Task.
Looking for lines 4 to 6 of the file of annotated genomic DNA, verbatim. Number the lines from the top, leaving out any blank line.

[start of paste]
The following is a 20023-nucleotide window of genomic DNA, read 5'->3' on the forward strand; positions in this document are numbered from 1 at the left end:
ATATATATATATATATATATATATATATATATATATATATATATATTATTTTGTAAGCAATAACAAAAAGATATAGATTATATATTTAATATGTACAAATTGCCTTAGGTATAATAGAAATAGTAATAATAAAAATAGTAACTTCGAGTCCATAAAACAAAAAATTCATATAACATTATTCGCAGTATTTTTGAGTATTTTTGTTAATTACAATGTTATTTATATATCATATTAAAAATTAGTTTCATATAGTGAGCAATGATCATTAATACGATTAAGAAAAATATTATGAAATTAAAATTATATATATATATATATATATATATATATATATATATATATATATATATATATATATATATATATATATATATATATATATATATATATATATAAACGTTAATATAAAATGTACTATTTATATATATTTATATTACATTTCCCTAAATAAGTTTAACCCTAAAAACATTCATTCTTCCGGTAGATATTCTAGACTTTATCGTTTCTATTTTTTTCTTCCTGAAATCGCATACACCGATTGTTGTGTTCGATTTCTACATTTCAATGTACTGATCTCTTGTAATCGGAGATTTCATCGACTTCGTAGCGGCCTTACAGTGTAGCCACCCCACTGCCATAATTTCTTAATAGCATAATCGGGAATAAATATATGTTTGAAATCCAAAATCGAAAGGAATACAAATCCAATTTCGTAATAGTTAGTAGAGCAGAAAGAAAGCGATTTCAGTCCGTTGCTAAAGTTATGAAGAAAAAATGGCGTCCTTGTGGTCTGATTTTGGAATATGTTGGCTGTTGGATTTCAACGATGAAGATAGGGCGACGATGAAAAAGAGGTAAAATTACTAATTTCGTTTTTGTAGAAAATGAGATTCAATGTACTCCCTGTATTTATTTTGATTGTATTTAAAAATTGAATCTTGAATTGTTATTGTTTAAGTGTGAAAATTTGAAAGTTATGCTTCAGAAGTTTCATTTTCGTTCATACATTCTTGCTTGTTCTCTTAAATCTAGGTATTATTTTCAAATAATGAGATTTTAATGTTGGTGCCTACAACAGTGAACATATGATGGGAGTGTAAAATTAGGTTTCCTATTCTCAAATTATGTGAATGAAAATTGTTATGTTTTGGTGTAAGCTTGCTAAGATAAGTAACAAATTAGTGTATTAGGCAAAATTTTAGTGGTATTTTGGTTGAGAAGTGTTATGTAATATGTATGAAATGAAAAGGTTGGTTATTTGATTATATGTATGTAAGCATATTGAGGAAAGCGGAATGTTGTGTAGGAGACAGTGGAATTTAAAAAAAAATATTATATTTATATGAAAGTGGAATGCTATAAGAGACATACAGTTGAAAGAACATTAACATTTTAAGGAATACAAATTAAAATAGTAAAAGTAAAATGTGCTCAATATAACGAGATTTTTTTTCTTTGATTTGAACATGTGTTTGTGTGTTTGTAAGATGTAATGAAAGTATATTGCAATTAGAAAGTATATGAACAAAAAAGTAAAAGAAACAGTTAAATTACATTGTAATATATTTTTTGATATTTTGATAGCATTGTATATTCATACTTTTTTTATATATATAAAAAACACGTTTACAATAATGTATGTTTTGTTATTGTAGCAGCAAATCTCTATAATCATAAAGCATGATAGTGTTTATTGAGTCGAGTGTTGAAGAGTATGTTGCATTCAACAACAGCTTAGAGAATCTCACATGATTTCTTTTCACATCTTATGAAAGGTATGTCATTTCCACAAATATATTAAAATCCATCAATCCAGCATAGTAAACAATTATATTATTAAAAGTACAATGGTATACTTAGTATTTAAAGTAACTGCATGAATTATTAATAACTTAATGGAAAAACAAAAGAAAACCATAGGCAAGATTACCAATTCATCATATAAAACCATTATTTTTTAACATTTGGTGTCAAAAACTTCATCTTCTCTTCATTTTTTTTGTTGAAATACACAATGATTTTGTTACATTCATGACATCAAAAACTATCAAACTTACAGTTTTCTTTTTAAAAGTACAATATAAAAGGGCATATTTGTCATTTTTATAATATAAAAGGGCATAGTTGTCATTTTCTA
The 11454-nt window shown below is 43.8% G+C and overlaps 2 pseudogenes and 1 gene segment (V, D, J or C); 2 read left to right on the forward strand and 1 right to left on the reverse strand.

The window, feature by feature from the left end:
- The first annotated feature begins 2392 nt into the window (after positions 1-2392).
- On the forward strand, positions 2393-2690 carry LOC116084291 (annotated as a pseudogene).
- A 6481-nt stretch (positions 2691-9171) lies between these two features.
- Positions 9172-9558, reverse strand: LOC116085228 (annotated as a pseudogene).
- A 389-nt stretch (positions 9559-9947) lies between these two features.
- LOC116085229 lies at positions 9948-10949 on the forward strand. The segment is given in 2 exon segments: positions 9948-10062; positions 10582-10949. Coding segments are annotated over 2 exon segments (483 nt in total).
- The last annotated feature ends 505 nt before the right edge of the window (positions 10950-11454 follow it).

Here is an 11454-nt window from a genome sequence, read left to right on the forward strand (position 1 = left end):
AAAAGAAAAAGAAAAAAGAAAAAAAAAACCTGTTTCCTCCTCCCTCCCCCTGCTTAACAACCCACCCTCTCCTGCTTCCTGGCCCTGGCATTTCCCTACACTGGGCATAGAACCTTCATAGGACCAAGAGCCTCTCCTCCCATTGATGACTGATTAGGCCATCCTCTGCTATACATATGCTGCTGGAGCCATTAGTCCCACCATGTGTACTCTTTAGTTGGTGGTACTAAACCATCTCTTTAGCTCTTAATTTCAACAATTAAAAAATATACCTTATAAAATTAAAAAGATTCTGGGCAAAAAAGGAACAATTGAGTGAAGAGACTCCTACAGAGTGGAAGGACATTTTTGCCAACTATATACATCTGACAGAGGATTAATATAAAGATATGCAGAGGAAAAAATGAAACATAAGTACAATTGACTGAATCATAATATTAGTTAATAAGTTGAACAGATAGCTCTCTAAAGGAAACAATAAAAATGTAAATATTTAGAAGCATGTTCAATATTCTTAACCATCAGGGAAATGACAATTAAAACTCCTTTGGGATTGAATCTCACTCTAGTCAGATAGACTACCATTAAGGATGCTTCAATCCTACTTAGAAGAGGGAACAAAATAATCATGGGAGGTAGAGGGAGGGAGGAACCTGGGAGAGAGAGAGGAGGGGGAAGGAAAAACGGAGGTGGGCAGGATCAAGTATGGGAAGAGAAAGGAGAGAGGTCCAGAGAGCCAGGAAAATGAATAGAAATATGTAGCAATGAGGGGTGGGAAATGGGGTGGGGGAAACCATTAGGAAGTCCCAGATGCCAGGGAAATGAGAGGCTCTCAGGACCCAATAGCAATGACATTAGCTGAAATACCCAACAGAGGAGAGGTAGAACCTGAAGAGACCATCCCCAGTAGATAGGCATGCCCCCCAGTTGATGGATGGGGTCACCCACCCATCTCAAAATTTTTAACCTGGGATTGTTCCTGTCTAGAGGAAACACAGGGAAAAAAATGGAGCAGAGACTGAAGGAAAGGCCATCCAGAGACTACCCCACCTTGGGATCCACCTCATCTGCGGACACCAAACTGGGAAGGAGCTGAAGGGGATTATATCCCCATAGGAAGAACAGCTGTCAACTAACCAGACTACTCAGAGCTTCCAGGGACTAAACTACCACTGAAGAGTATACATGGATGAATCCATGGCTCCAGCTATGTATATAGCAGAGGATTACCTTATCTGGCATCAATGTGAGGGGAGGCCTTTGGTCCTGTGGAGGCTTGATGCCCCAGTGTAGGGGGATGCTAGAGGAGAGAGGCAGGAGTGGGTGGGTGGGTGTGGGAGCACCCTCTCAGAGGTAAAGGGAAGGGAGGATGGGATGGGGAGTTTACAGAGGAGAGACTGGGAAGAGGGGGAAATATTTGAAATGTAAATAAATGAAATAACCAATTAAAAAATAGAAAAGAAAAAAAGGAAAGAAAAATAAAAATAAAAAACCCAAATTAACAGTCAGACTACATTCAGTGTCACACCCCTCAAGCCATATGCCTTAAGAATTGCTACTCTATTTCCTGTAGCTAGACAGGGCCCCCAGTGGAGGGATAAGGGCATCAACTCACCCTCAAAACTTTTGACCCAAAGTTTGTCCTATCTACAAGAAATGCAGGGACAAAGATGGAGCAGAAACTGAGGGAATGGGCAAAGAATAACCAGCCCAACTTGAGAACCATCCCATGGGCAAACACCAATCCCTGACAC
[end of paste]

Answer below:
The window, feature by feature from the left end:
- The first annotated feature begins 2392 nt into the window (after positions 1-2392).
- On the forward strand, positions 2393-2690 carry LOC116084291 (annotated as a pseudogene).